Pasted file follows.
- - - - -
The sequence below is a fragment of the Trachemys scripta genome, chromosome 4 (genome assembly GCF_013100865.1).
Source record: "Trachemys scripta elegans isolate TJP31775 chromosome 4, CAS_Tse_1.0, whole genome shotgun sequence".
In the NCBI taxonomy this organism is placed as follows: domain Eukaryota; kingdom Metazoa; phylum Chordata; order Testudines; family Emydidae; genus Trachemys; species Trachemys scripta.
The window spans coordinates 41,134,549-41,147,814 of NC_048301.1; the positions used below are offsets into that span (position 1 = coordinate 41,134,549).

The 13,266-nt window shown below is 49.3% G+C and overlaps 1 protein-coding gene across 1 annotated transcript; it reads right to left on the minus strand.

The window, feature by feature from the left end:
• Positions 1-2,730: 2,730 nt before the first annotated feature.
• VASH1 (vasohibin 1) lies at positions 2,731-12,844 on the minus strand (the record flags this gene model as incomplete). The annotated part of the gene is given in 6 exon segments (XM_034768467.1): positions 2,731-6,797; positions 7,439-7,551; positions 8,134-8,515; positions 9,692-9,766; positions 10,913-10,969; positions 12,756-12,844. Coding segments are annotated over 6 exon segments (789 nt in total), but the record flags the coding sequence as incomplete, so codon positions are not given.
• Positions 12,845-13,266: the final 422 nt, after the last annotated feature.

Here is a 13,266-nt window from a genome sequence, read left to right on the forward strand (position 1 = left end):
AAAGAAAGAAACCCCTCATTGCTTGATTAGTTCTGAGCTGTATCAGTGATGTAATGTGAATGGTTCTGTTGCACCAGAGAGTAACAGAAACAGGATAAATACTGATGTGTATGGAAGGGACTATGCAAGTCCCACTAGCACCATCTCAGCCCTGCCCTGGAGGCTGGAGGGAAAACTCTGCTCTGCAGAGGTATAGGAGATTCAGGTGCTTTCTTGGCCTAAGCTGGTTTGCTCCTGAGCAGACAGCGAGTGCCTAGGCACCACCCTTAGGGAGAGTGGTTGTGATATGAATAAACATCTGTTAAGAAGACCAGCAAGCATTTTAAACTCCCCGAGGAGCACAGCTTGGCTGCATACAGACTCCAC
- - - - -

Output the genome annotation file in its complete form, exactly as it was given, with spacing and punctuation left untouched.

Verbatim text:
The sequence below is a fragment of the Trachemys scripta genome, chromosome 4 (genome assembly GCF_013100865.1).
Source record: "Trachemys scripta elegans isolate TJP31775 chromosome 4, CAS_Tse_1.0, whole genome shotgun sequence".
In the NCBI taxonomy this organism is placed as follows: domain Eukaryota; kingdom Metazoa; phylum Chordata; order Testudines; family Emydidae; genus Trachemys; species Trachemys scripta.
The window spans coordinates 41,134,549-41,147,814 of NC_048301.1; the positions used below are offsets into that span (position 1 = coordinate 41,134,549).

The 13,266-nt window shown below is 49.3% G+C and overlaps 1 protein-coding gene across 1 annotated transcript; it reads right to left on the minus strand.

The window, feature by feature from the left end:
• Positions 1-2,730: 2,730 nt before the first annotated feature.
• VASH1 (vasohibin 1) lies at positions 2,731-12,844 on the minus strand (the record flags this gene model as incomplete). The annotated part of the gene is given in 6 exon segments (XM_034768467.1): positions 2,731-6,797; positions 7,439-7,551; positions 8,134-8,515; positions 9,692-9,766; positions 10,913-10,969; positions 12,756-12,844. Coding segments are annotated over 6 exon segments (789 nt in total), but the record flags the coding sequence as incomplete, so codon positions are not given.
• Positions 12,845-13,266: the final 422 nt, after the last annotated feature.

Here is a 13,266-nt window from a genome sequence, read left to right on the forward strand (position 1 = left end):
AAAGAAAGAAACCCCTCATTGCTTGATTAGTTCTGAGCTGTATCAGTGATGTAATGTGAATGGTTCTGTTGCACCAGAGAGTAACAGAAACAGGATAAATACTGATGTGTATGGAAGGGACTATGCAAGTCCCACTAGCACCATCTCAGCCCTGCCCTGGAGGCTGGAGGGAAAACTCTGCTCTGCAGAGGTATAGGAGATTCAGGTGCTTTCTTGGCCTAAGCTGGTTTGCTCCTGAGCAGACAGCGAGTGCCTAGGCACCACCCTTAGGGAGAGTGGTTGTGATATGAATAAACATCTGTTAAGAAGACCAGCAAGCATTTTAAACTCCCCGAGGAGCACAGCTTGGCTGCATACAGACTCCAC